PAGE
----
Things I hate more than change:
- Spiders that like to play hide-and-go-seek to crash the car.
- Banging my ankle on the corner of my bedpost.
- Being told to “calm down,” or “take it easy,” or worst of all – “just relax.”
- Raisin cookies because they’re just hanging out with the cookies to be like chocolate and that’s sad. Be your own, gross thing.
- Microwave terrorists who heat up fish at the workplace.
- People who downplay change.
- Dealing with the actual change at hand.
- Admitting that I hate change.
- Coming to terms with hating change by watching a 10-hour Netflix binge-a-thon and drinking wine through a venti Starbucks cup.
One of those, is a lie.
(And it’s obviously the last one. Who hates that?)
Change…to put it bluntly – sucks.
Sure, it’s all about your “perspective” and how you choose to view change. For me, coping with change, adapting and Sudoku have all been challenging. I’m not what the layman would call, “easygoing when it comes to disruption.”
Change is always jarring even though you don’t just expect it, you outwardly ASK for it. Every day you could ask for the same thing, then when you get it, it’s like – “What? Oh, that? No, I was kidding. I’m not ready. There’s a million reasons why JUST NOT NOW, OKAY?”
When change is on the horizon, here are some “quick tips on how to cope and stop being such a f$%8ing baby, baby.”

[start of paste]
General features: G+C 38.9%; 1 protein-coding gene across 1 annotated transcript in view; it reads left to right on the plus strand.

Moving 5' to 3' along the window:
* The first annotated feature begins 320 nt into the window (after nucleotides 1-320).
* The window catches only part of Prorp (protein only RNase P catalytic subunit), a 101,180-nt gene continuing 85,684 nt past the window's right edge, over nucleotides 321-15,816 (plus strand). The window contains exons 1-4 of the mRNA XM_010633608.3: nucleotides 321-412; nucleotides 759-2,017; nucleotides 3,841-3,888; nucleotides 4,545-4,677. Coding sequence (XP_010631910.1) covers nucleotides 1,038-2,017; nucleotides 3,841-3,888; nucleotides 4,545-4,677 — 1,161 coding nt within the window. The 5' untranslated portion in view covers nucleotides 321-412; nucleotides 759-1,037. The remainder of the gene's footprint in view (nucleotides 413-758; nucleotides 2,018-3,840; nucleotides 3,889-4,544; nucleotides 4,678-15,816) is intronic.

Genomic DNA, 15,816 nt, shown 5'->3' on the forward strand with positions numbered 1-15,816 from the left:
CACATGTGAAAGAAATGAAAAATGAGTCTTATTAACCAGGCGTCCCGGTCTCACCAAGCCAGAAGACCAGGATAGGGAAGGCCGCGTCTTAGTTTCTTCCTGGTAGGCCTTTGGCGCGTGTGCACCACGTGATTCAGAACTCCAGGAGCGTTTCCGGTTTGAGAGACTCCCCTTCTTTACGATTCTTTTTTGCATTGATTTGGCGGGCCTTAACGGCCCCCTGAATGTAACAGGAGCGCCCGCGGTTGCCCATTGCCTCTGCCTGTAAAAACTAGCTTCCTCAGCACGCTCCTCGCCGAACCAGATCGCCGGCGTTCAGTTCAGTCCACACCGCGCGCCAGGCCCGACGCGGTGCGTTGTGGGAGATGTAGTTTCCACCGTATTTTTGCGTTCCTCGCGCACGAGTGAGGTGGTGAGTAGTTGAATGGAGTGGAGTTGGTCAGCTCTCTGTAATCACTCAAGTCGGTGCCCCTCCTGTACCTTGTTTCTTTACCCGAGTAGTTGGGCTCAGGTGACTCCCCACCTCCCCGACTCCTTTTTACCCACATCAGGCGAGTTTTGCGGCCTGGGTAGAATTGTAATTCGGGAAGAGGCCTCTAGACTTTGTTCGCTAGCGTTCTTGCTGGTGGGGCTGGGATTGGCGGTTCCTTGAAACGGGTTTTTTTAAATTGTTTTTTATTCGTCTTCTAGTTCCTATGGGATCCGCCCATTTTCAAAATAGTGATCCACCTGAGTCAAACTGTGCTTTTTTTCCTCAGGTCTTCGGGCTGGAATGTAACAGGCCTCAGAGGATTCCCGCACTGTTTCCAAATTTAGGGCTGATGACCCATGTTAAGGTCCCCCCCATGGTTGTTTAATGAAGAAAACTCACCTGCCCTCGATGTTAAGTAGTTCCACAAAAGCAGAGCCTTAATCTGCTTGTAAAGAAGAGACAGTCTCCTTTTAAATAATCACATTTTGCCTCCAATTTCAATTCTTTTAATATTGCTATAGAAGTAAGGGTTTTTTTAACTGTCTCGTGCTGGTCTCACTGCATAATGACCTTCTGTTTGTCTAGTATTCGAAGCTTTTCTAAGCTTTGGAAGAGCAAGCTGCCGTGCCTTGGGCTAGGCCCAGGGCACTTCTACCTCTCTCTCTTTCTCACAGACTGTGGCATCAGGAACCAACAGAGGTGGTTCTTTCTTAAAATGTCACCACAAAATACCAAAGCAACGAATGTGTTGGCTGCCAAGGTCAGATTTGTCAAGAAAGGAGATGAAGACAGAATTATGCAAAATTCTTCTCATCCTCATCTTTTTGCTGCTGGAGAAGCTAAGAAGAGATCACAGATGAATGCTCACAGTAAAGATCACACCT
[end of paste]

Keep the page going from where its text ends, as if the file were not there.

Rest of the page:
Buck the f%^& up, buttercup
Change is typically pretty good, or happening for a reason. I mean, sometimes it’s the complete opposite and pretty horrifying but we’re not really dealing with that type of change right now, so can you just not? Especially if change is good, there seems like there wouldn’t be a lot of room to complain, right? WRONG. I think what “gets us” here is the fear of the unknown. Think of what keeps you at a crappy job, or in a less-than-amazing relationship.
Fear is real, but fear is also a liar. Fear is the guy still wearing socks with TEVAS and a Hawaiian shirt. You can’t trust that guy. Look at what he’s wearing – he very obviously knows nothing about anything and you can’t trust him. Did he just answer his Nokia flip phone? Fear’s intentions are almost good because it reminds you that at any moment, things can happen. But you have to fight that anxious, negative, “at any moment, things can happen” with the positive side of that. How amazing is it that at any moment, anything can happen? Pretty. Damn. Amazing.
So take a note out of what could possibly be the best insult I’ve ever heard, courtesy of Scandal and don’t let this hit you in your soft spots:
Stop. Evaluate and LISTEN.
When change happens you start to see who is there with you, who is there for you and who never really was. THIS is the hardest part of change for me. To watch people who you believe you have true bonds with turn from best friends, to acquaintances and finally to strangers. It’s like, you think you’re part of this exclusive club, only to find out they let everyone in and the club’s closing next week.
Something happens to people when change is involved. It happens to me all the time. You’re happy for them, but you’re sad for you. It feels so selfish to say that, right?
Sometimes we don’t think about what happens to those who go through change with us. Sure, it’s hard for you to leave a job. But isn’t it hard for those you leave behind who are used to you and your antics? Who lean on you for certain things?